On thin ice: hockey chief hugs Lukashenko and defends controversial visit to Belarus

In the five months since Alexander Lukashenko declared himself president for the sixth time in August, the threat of violence has hung over almost every aspect of Belarusian life. 

That period has seen over 33,000 arrests; a thousand documented cases of torture, nearly one hundred journalists imprisoned, and at least five men killed.  

176 political prisoners remain in jail.  

Yet for Rene Fasel, chief of ice hockey’s governing body, who arrived in Minsk for talks on Monday, the ugly backdrop did not necessarily exclude Mr Lukashenko from hosting flagship championships this summer.  

“We don’t want to mix sport and politics,” Mr Fasel told his hockey-mad host, a few moments after the men shared an apparently warm embrace. “Sport should unify nations rather than divide them.”  

Belarus is due to co-host the ice hockey world championships with Latvia in May and June of this year. The Baltic nation has already called for Minsk to be stripped of co-host status over the ongoing clampdown. The European Union has recommended the same.  

So far, the International Ice Hockey Federation has refrained from following in the footsteps of the International Olympic Committee, which last month suspended Belarus indefinitely. That decision effectively bars Belarus from competing in this summer’s Games in Tokyo.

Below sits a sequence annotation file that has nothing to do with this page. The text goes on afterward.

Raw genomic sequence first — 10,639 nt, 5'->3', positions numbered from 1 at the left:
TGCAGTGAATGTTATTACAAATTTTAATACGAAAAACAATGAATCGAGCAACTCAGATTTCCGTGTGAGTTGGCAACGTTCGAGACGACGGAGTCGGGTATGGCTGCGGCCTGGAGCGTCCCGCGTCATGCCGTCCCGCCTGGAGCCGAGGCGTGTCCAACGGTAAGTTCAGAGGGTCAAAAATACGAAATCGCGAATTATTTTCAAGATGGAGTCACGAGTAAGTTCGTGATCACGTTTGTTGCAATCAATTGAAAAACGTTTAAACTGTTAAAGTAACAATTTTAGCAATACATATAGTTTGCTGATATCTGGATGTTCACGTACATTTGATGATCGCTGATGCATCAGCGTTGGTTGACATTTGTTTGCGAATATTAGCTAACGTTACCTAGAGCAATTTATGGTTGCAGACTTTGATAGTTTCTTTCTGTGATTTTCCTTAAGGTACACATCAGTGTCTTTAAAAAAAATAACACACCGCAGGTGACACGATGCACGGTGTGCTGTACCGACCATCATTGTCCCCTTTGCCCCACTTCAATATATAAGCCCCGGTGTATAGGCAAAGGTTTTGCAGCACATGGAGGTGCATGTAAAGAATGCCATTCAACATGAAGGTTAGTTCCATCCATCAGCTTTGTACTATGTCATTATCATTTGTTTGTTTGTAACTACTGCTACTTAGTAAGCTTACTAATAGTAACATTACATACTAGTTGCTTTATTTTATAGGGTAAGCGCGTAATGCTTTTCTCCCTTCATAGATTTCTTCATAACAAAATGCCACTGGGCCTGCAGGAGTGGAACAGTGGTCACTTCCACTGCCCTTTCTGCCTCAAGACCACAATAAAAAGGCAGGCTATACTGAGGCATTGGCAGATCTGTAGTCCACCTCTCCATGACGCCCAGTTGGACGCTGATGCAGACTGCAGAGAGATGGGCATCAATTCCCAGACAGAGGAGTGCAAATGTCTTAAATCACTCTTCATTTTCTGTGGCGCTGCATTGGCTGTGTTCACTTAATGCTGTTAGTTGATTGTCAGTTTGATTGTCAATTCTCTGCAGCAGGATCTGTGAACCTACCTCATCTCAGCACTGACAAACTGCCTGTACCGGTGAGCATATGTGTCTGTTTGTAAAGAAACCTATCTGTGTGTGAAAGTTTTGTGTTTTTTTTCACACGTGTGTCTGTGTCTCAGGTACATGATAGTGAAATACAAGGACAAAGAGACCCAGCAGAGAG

Mr Lukashenko, who has invested heavily in hockey infrastructure across the country, urged his VIP guest to ignore pressure coming from “certain politicians” in the West.  

Belarus was in a position to deliver the “best championship in history,” and could do so alone if Latvia wouldn’t share a platform. “Our protesters don’t storm government buildings like [in the U.S.] Capitol,” the 26-year leader said, comments that appeared to contradict previous characterisations of his peaceful opponents as a violent mob.

Svetlana Tikhanovskaya, who almost certainly beat Mr Lukashenko handsomely in the disputed August 9 elections, has called for a boycott of the hockey championships.  

The yournament will be costed with Latvia (EPA/SERGEI ILNITSKY)


Speaking from exile in Lithuania, where she has been living ever since being driven out of Belarus in August, Ms Tikhanovskaya said Mr Fazel’s decision to visit Minsk undermined the reputation of the body he represents.  

“A sporting festival cannot go on in ice hockey stadiums when just a few kilometres away political prisoners are being held in punishment cells,” she said.  

The ice hockey world championships start on 19 May and the final is 6 June.

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